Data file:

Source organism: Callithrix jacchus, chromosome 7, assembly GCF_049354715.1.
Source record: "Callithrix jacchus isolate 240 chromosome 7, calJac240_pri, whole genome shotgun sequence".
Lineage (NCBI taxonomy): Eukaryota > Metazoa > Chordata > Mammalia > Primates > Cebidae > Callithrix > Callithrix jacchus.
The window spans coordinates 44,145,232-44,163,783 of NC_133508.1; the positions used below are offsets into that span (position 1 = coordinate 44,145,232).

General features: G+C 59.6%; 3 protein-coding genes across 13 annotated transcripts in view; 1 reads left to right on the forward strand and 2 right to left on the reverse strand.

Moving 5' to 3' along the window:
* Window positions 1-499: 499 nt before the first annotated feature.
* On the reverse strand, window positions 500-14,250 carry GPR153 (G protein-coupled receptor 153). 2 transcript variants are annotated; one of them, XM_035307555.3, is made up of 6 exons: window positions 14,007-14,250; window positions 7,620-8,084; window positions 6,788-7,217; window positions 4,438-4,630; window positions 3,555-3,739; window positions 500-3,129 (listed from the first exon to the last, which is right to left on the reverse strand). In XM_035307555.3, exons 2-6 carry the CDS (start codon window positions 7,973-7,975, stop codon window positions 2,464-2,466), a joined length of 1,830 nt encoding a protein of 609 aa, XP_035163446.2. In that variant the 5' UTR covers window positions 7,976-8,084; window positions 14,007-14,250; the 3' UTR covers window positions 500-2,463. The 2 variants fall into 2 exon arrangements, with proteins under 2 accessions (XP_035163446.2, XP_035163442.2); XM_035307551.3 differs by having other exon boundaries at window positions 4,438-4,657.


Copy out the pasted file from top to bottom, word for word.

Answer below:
Source organism: Callithrix jacchus, chromosome 7, assembly GCF_049354715.1.
Source record: "Callithrix jacchus isolate 240 chromosome 7, calJac240_pri, whole genome shotgun sequence".
Lineage (NCBI taxonomy): Eukaryota > Metazoa > Chordata > Mammalia > Primates > Cebidae > Callithrix > Callithrix jacchus.
The window spans coordinates 44,145,232-44,163,783 of NC_133508.1; the positions used below are offsets into that span (position 1 = coordinate 44,145,232).

General features: G+C 59.6%; 3 protein-coding genes across 13 annotated transcripts in view; 1 reads left to right on the forward strand and 2 right to left on the reverse strand.

Moving 5' to 3' along the window:
* Window positions 1-499: 499 nt before the first annotated feature.
* On the reverse strand, window positions 500-14,250 carry GPR153 (G protein-coupled receptor 153). 2 transcript variants are annotated; one of them, XM_035307555.3, is made up of 6 exons: window positions 14,007-14,250; window positions 7,620-8,084; window positions 6,788-7,217; window positions 4,438-4,630; window positions 3,555-3,739; window positions 500-3,129 (listed from the first exon to the last, which is right to left on the reverse strand). In XM_035307555.3, exons 2-6 carry the CDS (start codon window positions 7,973-7,975, stop codon window positions 2,464-2,466), a joined length of 1,830 nt encoding a protein of 609 aa, XP_035163446.2. In that variant the 5' UTR covers window positions 7,976-8,084; window positions 14,007-14,250; the 3' UTR covers window positions 500-2,463. The 2 variants fall into 2 exon arrangements, with proteins under 2 accessions (XP_035163446.2, XP_035163442.2); XM_035307551.3 differs by having other exon boundaries at window positions 4,438-4,657.